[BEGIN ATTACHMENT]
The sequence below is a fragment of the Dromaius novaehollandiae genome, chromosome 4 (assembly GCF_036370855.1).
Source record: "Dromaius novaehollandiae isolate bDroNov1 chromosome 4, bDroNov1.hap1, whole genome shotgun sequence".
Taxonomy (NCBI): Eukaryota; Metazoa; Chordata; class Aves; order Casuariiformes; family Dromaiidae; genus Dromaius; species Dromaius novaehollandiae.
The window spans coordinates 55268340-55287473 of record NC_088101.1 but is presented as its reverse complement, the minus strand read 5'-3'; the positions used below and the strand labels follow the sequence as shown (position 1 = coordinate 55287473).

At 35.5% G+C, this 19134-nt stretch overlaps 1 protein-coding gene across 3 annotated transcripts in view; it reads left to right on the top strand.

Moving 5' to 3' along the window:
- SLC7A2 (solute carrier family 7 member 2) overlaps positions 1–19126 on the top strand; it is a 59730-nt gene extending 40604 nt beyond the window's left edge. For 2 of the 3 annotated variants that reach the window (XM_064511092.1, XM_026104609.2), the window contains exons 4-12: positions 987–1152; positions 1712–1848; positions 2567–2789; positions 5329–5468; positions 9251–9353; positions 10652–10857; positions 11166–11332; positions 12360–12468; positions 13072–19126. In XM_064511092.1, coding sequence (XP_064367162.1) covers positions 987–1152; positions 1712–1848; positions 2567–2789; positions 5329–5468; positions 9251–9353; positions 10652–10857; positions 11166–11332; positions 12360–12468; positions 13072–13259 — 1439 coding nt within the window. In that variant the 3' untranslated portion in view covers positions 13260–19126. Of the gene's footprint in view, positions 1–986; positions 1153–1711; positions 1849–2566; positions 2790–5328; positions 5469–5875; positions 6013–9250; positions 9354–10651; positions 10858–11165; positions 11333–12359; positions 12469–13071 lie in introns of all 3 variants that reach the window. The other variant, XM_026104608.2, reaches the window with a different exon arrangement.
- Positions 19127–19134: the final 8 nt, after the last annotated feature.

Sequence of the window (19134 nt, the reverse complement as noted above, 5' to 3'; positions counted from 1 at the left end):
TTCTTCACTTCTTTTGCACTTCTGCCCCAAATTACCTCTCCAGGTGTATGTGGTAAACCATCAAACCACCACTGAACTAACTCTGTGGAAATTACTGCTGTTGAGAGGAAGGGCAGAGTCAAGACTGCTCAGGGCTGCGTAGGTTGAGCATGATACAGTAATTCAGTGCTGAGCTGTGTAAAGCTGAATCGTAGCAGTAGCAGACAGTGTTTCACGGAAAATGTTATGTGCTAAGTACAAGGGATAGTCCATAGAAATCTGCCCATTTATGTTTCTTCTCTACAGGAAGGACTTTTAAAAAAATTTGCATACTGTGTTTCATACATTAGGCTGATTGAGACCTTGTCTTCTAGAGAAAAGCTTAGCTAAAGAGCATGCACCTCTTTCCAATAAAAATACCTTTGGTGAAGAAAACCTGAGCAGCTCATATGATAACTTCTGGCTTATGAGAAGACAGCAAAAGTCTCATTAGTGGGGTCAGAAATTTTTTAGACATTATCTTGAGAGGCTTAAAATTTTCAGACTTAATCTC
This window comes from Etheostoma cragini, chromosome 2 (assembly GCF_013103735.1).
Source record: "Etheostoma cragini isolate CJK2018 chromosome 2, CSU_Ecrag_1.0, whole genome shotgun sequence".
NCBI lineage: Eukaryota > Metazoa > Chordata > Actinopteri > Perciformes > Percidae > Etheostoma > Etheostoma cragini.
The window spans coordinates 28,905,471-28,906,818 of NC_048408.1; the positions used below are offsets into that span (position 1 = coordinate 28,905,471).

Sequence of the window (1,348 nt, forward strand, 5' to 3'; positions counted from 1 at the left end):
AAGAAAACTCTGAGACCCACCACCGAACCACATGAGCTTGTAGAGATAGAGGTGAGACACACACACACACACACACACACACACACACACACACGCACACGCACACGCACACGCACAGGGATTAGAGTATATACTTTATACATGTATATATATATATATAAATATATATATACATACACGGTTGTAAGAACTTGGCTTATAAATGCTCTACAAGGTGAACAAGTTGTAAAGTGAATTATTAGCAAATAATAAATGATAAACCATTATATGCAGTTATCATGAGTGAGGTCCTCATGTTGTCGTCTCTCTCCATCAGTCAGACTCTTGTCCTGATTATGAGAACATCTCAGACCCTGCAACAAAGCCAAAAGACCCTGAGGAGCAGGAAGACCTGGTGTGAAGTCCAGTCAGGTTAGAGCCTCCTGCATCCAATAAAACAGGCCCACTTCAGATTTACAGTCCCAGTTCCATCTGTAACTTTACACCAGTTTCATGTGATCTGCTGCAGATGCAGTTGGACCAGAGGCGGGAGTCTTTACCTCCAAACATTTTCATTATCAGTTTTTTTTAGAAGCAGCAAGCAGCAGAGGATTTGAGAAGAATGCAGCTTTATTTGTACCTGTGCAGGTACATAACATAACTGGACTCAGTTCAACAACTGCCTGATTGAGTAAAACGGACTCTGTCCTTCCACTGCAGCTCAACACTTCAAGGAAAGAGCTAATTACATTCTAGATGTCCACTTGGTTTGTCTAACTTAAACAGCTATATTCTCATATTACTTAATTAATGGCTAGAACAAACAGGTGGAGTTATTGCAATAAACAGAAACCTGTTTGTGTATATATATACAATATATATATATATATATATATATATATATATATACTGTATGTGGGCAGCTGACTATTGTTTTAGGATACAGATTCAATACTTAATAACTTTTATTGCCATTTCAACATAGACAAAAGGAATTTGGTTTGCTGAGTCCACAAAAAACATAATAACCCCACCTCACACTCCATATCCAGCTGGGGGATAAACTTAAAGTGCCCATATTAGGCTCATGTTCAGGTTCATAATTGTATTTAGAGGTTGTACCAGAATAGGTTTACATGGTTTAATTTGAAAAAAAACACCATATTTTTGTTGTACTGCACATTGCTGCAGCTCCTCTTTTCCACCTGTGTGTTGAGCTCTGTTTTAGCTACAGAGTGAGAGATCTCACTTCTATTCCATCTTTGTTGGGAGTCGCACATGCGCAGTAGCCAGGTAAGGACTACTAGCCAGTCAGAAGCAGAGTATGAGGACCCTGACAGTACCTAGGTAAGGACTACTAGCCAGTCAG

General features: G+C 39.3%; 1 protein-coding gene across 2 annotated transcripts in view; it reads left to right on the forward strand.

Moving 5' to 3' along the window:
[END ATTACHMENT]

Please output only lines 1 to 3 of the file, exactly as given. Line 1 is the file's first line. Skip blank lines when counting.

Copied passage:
The sequence below is a fragment of the Dromaius novaehollandiae genome, chromosome 4 (assembly GCF_036370855.1).
Source record: "Dromaius novaehollandiae isolate bDroNov1 chromosome 4, bDroNov1.hap1, whole genome shotgun sequence".
Taxonomy (NCBI): Eukaryota; Metazoa; Chordata; class Aves; order Casuariiformes; family Dromaiidae; genus Dromaius; species Dromaius novaehollandiae.